Large sea otter populations once ranged from Northern Japan all the way around the Northern Pacific Rim to Baja California. However, in 1741 when the fur trade began, their numbers started to rapidly decline. The pelts of sea otters were so in demand that sea otter populations were driven to near extinction by the end of the 19thcentury. In 1911 sea otters were protected by the International Fur Seal Treaty but for some populations this was already too late.

In the Kuril Islands, Kamchatka Peninsula, Aleutian Islands, South-Central Alaska and California the small remaining populations began to grow. Some populations have returned to their historical population sizes but others, such as the population in California, have grown more slowly. Annabel Beichman, a PhD student at UCLA, together with Monterey Bay Aquarium are leading the effort to aid the recovery of the sea otters. They plan the first ever sequencing of the sea otter genome.

The extreme decline, to a very small size, in the sea otter population followed by the re-expansion has led to what is known as a population or genetic bottleneck. The lucky survivors that emerged on the other side of the bottleneck will pass on their genetic information to all future populations. This bottleneck can have long-lasting genetic consequences with loss of genetic diversity in the population leading to accumulation of harmful genetic mutations. These mutations could impact an individuals’ ability to withstand disease, reproduce or survive to adulthood.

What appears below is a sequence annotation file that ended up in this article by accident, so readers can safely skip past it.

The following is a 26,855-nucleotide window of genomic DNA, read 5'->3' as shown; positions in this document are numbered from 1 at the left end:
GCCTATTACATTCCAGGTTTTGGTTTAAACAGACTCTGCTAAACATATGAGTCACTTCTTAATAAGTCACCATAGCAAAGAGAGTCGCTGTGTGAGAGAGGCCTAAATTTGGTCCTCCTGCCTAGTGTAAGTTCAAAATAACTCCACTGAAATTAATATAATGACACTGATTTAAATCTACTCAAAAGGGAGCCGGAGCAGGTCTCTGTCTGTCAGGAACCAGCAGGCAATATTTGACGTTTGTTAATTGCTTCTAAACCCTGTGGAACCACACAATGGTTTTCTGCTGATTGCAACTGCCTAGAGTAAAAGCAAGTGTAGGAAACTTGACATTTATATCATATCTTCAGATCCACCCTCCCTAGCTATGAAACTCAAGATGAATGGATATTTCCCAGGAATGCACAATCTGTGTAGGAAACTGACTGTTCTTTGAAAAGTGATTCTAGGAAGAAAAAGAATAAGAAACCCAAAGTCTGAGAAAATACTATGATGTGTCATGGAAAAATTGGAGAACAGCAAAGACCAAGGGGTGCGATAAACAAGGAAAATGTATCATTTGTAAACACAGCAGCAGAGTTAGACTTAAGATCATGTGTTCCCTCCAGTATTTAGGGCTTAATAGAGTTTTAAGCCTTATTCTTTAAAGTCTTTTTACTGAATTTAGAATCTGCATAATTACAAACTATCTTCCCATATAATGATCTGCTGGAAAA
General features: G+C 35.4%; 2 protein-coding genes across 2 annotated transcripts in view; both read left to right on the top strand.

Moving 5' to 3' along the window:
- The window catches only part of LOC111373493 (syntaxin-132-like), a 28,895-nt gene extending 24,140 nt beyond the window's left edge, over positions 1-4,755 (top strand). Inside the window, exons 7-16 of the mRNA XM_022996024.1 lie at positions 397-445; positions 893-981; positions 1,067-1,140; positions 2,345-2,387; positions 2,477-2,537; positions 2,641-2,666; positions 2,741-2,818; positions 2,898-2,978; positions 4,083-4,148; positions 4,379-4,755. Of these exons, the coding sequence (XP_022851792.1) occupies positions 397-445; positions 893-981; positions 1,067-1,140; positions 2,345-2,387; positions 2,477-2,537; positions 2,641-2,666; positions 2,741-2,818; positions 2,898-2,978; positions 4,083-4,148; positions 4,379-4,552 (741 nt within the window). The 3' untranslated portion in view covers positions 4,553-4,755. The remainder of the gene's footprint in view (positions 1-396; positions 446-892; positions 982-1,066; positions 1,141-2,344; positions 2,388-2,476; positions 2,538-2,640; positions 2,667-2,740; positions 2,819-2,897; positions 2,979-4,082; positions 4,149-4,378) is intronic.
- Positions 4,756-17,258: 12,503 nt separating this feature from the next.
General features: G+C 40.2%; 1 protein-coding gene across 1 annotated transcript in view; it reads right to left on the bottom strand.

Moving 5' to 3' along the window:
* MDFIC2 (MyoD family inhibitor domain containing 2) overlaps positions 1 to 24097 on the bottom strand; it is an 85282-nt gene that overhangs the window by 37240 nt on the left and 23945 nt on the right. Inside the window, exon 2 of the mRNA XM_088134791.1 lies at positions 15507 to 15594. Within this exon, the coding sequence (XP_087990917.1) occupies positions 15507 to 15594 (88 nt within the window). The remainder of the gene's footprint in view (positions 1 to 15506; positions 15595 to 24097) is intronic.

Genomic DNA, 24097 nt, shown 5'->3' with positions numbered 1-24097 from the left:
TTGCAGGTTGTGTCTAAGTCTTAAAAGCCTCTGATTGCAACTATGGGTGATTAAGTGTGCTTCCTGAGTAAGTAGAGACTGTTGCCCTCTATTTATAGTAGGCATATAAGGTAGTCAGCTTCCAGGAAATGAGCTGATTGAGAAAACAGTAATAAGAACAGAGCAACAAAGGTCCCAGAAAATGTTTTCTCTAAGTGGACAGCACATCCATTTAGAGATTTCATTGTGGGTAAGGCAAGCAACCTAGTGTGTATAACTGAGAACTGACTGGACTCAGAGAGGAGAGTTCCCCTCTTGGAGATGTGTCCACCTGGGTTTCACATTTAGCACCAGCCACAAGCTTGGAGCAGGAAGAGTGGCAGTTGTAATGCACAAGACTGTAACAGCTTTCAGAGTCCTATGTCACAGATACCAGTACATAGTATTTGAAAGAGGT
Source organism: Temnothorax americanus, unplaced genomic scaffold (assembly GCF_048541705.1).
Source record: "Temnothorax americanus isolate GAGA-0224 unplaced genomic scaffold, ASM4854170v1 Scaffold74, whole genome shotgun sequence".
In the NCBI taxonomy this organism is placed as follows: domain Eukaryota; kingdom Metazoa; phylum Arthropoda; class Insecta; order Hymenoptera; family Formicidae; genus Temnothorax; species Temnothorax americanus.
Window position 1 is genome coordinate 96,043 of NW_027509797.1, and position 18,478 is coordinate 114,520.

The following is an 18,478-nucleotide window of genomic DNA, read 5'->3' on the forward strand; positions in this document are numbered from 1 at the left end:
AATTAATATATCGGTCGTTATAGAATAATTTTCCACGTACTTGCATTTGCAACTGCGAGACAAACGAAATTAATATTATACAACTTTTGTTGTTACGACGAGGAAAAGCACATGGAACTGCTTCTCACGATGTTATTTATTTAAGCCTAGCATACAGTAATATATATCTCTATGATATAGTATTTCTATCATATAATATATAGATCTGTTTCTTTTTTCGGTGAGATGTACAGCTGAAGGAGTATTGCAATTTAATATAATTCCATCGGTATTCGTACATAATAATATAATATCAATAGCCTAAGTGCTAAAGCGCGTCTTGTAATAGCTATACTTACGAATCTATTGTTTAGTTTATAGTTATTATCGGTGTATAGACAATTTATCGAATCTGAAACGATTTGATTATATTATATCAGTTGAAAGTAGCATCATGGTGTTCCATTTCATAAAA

The researchers are in the process of sequencing the first ever sea otter genome using a blood sample taken from an otter resident at the Monterey Bay Aquarium. They also plan to sequence the genomes of 10 other sea otters taken from each of the six remaining populations as well as sequencing some ancient sea otter DNA from before the bottleneck.

This genetic information will be incorporated into sea otter conservation plans. It is hoped that this information will allow researchers to identify which populations are more vulnerable to disease or catastrophe due to small population sizes and to determine if populations could benefit from introduction of animals with different genetic profiles to increase genetic diversity.

Sea otters are a keystone species playing a critical role in the health of coastal ecosystems so this project is vital to restoring this balance.

– Vickie Flint PhD